Washington on the Brazos
Historian Richard B. McCaslin will discuss his book Washington on the Brazos: Cradle of the Texas Republic, at 7:30 p.m. Thursday, July 26, at the Allen Public Library.
The saga of the Texas Republic begins on the west side of the Brazos River at Washington when a declaration of independence was approved on March 6, 1836. After approving this declaration of independence and constitution, the delegates fled as Santa Anna's army approached following the downfall of the Alamo.
The government of the Republic of Texas returned to Washington in 1842. After the United States annexed Texas in 1846, Austin became the capital of the Lone Star State because of its more central location.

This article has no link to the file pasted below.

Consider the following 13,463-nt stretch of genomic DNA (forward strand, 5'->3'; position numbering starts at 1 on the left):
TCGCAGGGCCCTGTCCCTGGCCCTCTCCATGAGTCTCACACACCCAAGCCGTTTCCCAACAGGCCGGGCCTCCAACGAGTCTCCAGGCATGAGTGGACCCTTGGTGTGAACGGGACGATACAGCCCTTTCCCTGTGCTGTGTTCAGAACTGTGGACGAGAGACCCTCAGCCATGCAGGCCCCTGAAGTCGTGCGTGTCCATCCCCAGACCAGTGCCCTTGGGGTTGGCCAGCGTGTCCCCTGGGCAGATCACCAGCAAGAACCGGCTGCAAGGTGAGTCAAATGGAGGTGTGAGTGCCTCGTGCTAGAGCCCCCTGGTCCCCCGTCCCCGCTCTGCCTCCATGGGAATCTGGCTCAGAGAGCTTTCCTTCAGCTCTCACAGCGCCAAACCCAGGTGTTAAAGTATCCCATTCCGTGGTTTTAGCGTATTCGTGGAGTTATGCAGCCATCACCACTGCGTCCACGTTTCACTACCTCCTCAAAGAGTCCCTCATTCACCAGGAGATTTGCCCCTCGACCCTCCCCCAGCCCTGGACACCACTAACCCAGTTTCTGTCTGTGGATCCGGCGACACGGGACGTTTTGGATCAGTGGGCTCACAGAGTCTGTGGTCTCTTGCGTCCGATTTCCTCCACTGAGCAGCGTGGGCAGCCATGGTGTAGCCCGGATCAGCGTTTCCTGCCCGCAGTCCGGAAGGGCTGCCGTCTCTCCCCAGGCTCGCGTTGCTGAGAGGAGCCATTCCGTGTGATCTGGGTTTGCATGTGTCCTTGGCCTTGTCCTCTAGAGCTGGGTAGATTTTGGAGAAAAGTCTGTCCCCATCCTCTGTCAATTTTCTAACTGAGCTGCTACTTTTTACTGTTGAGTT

A thriving river port during the 1850s, Washington remained a flourishing community with many buildings paid for from revenues from steamboat cargoes. The community declined at an accelerated rate when its leaders decided to rely on steamship traffic rather than invest in a rail line. Washington suffered a serious blow when the railroad bypassed it and the Civil War sealed its fate.
The Texas Centennial in 1936 and the efforts of citizens’ organizations beginning in the 1950s transformed this once-successful community into Washington-on-the-Brazos, the state historic site that serves today as the primary focus for preserving the history of the Republic of Texas.
Dr. Richard B. McCaslin is professor of history at the University of North Texas and is author of A Distant Thunder: The Civil War in the Trans-Mississippi and Fighting Stock: John S. "Rip" Ford of Texas (The Texas Biography Series). His book Tainted Breeze: The Great Hanging at Gainesville, Texas, was the Winner of the Coral Horton Tullis Memorial Prize and the topic of Dr. McCaslin’s dissertation at the University of Texas.
The library is located at 300 N. Allen Dr. Sponsored by the Allen Public Library, the program is free. Call 214-509-4911 for additional information.